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Old 01-22-2000, 05:38 AM
John Deere John Deere is offline
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For those of you out there that have to bag most of your lawns like us is there a system that you use that works better than going to the dump 3 times a day and scooping the grass off your trailer with a scoop shovel and rake? I have looked into a dump trailer , but they are very expensive and it would be difficult to back my Z-track's into them without a ramp gate. I guess I would just like all of your ideas and ways you get rid of grass efficiently. Thanks!!!
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Old 01-22-2000, 06:25 AM
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Charles Charles is online now
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There is a good discussion on this subject in the archives.
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Old 01-23-2000, 01:19 AM
GroundKprs GroundKprs is offline
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Consider a dump insert for your pickup. A couple of them are at<br>http://www.truckcraft.net/page2.htm<br>http://www.highwayequipment.com/lawn.html<p>There are a number of other mfrs also.<p>----------<br>Jim<br>South Bend, IN
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Old 01-23-2000, 01:42 AM
Eric ELM Eric ELM is offline
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John Deere, I got all my customers converted to not picking up by proving to them, that I could make their lawns look as good if not better by putting the clippings back in the lawn. Tell them the benifits of leaving the clippings on the turf. I have convinced a 97 year old and a 83 year old that my way will make their lawns look as good and guys of that age pretty much have their minds made up, which is hard to get them to change over. It's a lot less work and faster. I wrote an article on clippings that you might be interested in that can be found on my website. Since you seem to be a JD lover, check out my 10 year old JD 430 diesel. It's still making me money. <p>----------<br>&lt;a href=&quot;http://pages.prodigy.net/eric.erickson/index.html&quot;&gt;Eric@ELM&lt;/a&gt;<br>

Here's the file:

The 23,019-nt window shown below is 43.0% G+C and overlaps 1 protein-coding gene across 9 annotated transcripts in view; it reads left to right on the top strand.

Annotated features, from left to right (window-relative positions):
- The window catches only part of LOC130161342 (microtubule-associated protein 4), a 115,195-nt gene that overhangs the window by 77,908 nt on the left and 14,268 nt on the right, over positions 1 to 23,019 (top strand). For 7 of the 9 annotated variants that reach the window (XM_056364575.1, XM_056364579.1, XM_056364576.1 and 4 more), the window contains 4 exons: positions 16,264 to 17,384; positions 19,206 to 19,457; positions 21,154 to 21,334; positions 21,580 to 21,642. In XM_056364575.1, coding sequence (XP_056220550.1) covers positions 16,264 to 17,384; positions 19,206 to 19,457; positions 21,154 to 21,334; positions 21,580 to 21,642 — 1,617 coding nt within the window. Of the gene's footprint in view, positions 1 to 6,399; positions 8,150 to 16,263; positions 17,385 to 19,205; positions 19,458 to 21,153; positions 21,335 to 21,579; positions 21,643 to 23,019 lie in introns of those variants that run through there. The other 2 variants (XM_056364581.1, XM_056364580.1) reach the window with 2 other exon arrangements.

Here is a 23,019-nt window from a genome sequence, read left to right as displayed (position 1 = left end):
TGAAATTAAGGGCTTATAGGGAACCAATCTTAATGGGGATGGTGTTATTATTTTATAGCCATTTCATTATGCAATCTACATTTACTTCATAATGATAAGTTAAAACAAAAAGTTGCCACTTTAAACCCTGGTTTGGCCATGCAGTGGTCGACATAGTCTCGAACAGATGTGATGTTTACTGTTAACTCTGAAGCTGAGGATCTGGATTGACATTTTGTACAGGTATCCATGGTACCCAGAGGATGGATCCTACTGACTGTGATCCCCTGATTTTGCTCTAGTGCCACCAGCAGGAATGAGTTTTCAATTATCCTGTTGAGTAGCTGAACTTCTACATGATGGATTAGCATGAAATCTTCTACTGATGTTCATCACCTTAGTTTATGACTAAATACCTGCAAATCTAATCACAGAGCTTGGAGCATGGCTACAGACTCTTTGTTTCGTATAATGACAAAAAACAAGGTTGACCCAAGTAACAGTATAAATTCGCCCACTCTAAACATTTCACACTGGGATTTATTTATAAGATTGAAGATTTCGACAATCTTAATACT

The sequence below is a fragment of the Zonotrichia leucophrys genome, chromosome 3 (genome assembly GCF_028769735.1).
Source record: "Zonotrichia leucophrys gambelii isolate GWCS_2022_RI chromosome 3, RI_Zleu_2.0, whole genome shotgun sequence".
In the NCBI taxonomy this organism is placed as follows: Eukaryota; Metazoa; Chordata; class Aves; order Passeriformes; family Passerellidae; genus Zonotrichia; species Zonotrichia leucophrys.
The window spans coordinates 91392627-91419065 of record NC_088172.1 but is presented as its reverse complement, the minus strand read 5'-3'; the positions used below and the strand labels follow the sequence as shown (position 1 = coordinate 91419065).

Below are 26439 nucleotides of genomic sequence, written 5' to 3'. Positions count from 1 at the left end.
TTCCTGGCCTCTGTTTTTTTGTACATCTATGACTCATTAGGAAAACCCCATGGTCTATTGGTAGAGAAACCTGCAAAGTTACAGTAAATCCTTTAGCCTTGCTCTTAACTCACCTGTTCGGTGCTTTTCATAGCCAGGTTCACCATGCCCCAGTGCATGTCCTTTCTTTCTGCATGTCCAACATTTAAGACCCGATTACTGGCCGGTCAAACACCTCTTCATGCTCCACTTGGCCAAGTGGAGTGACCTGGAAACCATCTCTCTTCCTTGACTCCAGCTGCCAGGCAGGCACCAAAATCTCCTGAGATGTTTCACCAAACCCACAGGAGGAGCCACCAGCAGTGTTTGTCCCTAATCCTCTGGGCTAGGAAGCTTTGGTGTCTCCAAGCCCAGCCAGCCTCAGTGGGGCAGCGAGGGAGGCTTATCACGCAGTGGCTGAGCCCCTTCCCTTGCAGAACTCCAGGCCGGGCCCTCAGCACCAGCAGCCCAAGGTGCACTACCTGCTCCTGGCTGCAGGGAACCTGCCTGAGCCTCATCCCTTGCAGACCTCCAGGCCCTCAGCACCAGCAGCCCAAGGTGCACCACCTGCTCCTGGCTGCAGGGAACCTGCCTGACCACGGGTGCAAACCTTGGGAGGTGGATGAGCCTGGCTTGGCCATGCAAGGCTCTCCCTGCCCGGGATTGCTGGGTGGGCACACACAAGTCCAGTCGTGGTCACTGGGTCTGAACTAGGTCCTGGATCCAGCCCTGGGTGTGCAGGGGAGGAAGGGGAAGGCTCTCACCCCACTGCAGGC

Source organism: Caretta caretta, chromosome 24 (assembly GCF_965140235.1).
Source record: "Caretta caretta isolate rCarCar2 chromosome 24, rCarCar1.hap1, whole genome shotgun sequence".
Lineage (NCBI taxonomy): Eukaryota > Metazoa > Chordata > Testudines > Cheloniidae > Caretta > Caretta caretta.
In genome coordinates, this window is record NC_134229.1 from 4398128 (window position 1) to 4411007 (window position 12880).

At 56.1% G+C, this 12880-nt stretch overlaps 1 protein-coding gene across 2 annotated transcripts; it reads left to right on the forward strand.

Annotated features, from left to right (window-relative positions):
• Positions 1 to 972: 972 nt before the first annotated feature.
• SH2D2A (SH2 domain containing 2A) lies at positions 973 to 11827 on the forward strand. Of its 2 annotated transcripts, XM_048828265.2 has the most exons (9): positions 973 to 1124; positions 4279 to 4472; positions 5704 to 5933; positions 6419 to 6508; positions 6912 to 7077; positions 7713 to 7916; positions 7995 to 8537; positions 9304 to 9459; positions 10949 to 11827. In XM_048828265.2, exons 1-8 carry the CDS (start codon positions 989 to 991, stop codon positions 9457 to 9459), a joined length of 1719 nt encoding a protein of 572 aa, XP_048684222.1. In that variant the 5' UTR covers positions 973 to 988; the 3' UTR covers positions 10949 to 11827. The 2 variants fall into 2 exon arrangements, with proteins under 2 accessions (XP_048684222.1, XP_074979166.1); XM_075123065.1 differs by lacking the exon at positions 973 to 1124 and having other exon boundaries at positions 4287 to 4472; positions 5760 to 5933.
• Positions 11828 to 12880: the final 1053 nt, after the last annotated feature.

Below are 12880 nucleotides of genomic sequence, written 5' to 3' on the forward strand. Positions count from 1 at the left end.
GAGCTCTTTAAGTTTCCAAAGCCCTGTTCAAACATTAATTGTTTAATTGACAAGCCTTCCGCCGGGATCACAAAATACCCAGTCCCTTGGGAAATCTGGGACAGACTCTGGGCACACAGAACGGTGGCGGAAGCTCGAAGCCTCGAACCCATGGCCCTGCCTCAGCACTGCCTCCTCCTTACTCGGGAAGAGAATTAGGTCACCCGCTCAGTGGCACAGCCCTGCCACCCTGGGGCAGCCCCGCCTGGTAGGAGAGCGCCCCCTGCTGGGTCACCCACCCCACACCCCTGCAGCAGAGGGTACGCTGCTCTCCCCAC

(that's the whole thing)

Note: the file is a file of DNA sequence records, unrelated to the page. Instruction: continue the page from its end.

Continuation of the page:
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Old 01-23-2000, 10:21 AM
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ant ant is offline
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we use dump inserts in <br>our pick-ups<br>one e-z dump and one truck craft. the truch craft seems to be the best for us. (well made)
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  #6  
Old 01-23-2000, 12:58 PM
slagerlawncare slagerlawncare is offline
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Well as a starter in this business...and i bagged almost everything last year(which WILL change this year).I used a big tarp and just pulled it right out of the back of my truck.